“I…” Lilah stammered, distraught. “I can, yes, oh, Georgia please, tell me now!”

Jones’ mouth contorted and she rolled her eyes. “Damn it, I was gonna try to surprise you, but not with those puppy dog eyes, I can’t! Hell with it. Here,” she said and the screen blurred as she pointed her kantan elsewhere. “You tell her.”

It resolved again on a bright-eyed, clean-shaven man’s face. His reddish-brown hair was cut just below his chin and slicked back, revealing a slightly receding hairline. He was obviously unprepared and the image jostled a few times before settling. “Delilah,” he said.

“Morton!” She covered her mouth with her hand in shock and tears poured down her face. For a moment, neither had words.

“I suppose I’ll see you shortly,” he said, smiling from ear to ear. After a long pause in which all Lilah could do was nod and sniffle, Jones took her kantan back.

“Ok, ok,” she groaned. “You can gawk at each other all you want later. See you in an hour!” Jones said and closed the connection.

Lilah laughed, astonished and elated. “Oh my… Oh!” she stammered. “I’ve, er, I’ve got to, oh. I’ve got to go. He’s… He’s free? He’s free!!” Lilah turned to her automaton friend and beamed at him and the effect was contagious.

“Happy news!” he chimed.

“Yes! For everyone! You included! I’ll tell you all about it tomorrow. Oh, Rabbit!” she threw her arms around him and hugged his warm copper body tightly.

He nodded and grinned. “See you tomorrow.”

 

.x.

Dandytown

            Lilah charged back through the private rift into 15 Plum Street calling for her family’s spectral servant. He materialized instantly and seeing the redness around her eyes, anxiously asked how she had fared with the power core restoration. Lilah motioned for him to follow her as she charged up the four flights of stairs between the basement and her room, explaining to him as she went that the robots were back online and coming to visit tomorrow. He would have to get the music room ready. The room had remained closed after Lilah’s one-and-only time in it twelve years ago. He would need to dust it quite a bit, but he assured her it would be a simple task. She stopped at the top of the landing on the second floor and stood between her room, which had been Delilah Moreau’s room on the left and “Colonel Walter’s Room” on the right. Her brother and his wife used this as a guest room on the few occasions they stayed over (Astrid was not very comfortable in Kazooland, so this was less often than Peter would have liked), so it was open and ready to receive them. Lilah blushed and asked Gilmore to make it ready for an extended guest and asked him if he remembered Mr. Greene.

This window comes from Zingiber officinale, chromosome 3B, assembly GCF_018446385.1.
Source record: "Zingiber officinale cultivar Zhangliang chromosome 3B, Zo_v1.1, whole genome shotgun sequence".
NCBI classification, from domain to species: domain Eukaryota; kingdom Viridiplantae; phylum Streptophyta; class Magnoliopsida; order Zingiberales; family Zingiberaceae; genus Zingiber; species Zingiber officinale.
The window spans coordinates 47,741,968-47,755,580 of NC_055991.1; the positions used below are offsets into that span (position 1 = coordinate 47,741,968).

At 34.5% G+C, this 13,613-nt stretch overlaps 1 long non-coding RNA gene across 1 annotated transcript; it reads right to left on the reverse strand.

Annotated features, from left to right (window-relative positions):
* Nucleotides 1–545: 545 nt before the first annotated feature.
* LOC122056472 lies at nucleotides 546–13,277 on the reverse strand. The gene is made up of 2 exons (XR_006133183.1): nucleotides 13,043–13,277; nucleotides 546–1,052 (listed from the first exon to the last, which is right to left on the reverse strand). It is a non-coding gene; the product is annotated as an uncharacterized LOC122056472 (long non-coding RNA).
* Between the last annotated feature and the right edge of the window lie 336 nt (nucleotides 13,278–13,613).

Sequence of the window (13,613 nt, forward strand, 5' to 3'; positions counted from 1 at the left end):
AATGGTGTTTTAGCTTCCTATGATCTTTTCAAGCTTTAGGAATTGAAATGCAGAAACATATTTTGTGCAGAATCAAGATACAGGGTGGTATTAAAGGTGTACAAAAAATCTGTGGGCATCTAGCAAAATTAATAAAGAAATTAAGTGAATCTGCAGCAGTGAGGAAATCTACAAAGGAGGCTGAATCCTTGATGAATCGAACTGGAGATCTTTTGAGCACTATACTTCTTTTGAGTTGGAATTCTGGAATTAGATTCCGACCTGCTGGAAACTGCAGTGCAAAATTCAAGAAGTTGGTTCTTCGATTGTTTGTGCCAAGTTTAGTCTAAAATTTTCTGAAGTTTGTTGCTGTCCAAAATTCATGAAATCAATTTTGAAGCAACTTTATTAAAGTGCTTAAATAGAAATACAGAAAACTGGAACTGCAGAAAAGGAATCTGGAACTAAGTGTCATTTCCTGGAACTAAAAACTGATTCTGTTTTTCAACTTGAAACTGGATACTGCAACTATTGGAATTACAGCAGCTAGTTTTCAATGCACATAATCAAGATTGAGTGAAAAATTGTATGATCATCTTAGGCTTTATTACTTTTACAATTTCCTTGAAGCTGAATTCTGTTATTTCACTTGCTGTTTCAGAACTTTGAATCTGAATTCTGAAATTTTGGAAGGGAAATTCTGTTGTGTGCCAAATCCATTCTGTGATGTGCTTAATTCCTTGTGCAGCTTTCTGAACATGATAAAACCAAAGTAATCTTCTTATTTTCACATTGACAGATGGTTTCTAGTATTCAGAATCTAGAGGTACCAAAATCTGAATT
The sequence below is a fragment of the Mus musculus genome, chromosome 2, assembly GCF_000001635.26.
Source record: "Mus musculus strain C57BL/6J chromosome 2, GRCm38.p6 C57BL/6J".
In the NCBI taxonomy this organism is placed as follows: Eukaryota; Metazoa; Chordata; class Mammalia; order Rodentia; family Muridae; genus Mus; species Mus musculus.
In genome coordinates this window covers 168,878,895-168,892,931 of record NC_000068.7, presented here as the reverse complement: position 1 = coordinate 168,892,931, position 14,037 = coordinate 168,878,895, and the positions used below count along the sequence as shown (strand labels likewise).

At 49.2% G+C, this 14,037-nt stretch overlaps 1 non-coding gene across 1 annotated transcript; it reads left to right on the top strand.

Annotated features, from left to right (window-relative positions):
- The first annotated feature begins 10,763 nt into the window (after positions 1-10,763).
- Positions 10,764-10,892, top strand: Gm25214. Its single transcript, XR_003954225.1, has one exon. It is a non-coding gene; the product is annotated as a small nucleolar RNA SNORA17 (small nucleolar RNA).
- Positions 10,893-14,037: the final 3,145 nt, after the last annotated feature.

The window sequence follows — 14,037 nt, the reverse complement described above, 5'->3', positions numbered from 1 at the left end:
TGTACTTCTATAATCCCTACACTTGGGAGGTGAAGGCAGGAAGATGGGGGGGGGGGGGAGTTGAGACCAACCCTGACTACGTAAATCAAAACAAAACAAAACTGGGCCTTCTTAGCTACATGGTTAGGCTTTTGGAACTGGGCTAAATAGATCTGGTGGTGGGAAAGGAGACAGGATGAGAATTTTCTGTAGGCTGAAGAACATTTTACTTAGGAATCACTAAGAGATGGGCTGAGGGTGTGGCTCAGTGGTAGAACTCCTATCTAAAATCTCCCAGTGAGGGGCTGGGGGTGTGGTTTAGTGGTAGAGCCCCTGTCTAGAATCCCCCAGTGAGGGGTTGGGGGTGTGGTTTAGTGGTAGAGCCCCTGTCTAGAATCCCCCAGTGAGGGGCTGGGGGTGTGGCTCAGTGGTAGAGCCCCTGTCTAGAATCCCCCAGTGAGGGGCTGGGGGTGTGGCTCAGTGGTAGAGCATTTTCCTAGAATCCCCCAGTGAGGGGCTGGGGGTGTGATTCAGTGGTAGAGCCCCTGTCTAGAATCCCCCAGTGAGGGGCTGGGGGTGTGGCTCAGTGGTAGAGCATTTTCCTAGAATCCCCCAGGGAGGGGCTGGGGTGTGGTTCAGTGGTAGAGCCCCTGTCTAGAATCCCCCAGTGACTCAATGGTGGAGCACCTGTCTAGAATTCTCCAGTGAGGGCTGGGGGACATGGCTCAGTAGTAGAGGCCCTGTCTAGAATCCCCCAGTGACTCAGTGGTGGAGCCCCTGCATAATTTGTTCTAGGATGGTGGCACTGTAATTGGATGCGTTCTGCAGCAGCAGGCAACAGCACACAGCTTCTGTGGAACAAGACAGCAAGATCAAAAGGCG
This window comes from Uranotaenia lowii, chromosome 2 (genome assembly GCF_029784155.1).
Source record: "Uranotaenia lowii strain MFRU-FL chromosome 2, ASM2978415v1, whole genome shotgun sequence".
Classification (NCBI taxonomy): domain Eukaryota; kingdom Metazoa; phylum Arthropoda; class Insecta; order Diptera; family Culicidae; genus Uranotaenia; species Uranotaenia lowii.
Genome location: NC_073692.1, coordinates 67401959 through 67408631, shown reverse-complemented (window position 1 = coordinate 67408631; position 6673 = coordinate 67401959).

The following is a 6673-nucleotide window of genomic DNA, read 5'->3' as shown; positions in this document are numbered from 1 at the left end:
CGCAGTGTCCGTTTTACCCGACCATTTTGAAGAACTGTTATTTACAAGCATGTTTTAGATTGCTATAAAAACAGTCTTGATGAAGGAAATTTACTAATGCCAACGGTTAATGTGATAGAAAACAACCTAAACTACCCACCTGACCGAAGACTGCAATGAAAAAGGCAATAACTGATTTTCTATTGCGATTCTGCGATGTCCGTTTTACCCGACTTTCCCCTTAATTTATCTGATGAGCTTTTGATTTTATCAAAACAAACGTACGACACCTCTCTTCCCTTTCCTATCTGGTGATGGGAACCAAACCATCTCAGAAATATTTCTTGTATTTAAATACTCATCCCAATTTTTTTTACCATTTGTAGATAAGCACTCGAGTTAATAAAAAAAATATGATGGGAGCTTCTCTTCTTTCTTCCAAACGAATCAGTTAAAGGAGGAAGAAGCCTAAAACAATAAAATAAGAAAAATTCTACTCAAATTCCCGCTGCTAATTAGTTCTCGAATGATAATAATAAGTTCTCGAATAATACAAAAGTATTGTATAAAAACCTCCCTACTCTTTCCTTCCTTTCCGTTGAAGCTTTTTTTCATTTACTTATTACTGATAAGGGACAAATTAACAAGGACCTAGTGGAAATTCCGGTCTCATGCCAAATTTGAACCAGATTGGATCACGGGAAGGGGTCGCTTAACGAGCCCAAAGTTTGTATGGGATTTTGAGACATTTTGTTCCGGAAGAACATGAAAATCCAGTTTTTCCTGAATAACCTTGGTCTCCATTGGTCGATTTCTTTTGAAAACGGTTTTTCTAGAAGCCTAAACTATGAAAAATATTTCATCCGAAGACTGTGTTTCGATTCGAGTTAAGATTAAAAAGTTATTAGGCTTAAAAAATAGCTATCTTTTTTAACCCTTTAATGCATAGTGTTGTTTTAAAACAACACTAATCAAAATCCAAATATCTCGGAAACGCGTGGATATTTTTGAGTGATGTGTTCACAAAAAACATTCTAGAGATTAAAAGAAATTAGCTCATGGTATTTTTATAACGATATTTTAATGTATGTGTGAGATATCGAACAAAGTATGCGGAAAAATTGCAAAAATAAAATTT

The few times that Morton Greene had visited 15 Plum Street, he had seemed a bit uncomfortable, it seemed to Gilmore. And the last he’d ever heard the man’s name was immediately after he’d broken his mistress’s heart. The ghost frowned slightly, but agreed that he did remember him. Lilah entered her own room and began rifling through her closets for something nice to wear and told him briefly about who Mr. Greene really was and how much he meant to her. Gilmore went quiet and after she had talked about her love for Mortimer Becile for a few minutes uninterrupted, Lilah poked her head out of her wardrobe and laughed to see Gilmore had turned from his usual sepia tone to a very light, sweet shade of pink. After she had dressed in an ensemble of a long, pale grey linen skirt and white cotton blouse with cute white felt cloche hat with grey ribbon, she hurried down the stairs, Gilmore saw her off into a Hansom to the Cavalcadium.

 

.x.